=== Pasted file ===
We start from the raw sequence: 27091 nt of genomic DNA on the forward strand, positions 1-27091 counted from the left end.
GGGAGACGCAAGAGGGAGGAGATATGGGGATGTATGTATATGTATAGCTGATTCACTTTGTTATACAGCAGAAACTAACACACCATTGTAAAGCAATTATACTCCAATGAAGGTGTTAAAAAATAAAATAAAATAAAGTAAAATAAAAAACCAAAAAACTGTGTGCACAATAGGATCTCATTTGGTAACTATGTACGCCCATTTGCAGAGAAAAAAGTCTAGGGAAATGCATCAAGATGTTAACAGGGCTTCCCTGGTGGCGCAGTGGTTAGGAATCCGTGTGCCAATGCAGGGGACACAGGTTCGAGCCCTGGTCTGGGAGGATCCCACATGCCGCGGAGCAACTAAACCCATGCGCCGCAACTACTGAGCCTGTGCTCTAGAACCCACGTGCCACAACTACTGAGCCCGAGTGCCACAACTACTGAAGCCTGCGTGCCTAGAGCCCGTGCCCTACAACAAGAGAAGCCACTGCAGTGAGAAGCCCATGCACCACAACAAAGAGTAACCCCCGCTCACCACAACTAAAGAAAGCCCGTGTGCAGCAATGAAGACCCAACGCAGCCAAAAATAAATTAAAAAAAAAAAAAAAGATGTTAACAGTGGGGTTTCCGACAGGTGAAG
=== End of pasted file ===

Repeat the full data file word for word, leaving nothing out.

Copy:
We start from the raw sequence: 27091 nt of genomic DNA on the forward strand, positions 1-27091 counted from the left end.
GGGAGACGCAAGAGGGAGGAGATATGGGGATGTATGTATATGTATAGCTGATTCACTTTGTTATACAGCAGAAACTAACACACCATTGTAAAGCAATTATACTCCAATGAAGGTGTTAAAAAATAAAATAAAATAAAGTAAAATAAAAAACCAAAAAACTGTGTGCACAATAGGATCTCATTTGGTAACTATGTACGCCCATTTGCAGAGAAAAAAGTCTAGGGAAATGCATCAAGATGTTAACAGGGCTTCCCTGGTGGCGCAGTGGTTAGGAATCCGTGTGCCAATGCAGGGGACACAGGTTCGAGCCCTGGTCTGGGAGGATCCCACATGCCGCGGAGCAACTAAACCCATGCGCCGCAACTACTGAGCCTGTGCTCTAGAACCCACGTGCCACAACTACTGAGCCCGAGTGCCACAACTACTGAAGCCTGCGTGCCTAGAGCCCGTGCCCTACAACAAGAGAAGCCACTGCAGTGAGAAGCCCATGCACCACAACAAAGAGTAACCCCCGCTCACCACAACTAAAGAAAGCCCGTGTGCAGCAATGAAGACCCAACGCAGCCAAAAATAAATTAAAAAAAAAAAAAAAGATGTTAACAGTGGGGTTTCCGACAGGTGAAG